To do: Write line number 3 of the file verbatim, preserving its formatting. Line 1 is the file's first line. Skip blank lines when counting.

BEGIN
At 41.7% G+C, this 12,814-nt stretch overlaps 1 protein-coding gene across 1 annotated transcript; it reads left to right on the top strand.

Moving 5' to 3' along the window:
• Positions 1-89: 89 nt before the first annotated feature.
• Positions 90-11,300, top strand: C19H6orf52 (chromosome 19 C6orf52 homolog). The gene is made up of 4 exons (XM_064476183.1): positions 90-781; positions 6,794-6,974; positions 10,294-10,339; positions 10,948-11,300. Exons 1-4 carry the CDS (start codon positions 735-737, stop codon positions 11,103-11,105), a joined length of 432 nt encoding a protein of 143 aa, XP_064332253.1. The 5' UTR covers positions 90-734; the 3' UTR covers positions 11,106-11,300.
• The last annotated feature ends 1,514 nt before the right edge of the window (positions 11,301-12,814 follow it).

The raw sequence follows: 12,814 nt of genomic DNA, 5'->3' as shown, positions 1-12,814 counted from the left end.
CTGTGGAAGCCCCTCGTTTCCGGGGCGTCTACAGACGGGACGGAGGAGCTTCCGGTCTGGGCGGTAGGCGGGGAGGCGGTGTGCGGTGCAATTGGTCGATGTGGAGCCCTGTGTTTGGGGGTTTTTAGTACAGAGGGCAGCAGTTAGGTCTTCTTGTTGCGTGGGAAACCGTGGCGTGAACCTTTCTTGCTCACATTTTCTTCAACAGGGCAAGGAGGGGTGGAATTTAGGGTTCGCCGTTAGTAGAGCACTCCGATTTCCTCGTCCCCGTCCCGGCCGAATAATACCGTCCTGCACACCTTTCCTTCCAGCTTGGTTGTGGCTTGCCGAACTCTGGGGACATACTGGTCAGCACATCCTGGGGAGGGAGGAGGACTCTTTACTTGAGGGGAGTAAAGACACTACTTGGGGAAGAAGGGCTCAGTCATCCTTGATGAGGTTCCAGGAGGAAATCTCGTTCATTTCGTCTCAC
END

• Positions 1-89: 89 nt before the first annotated feature.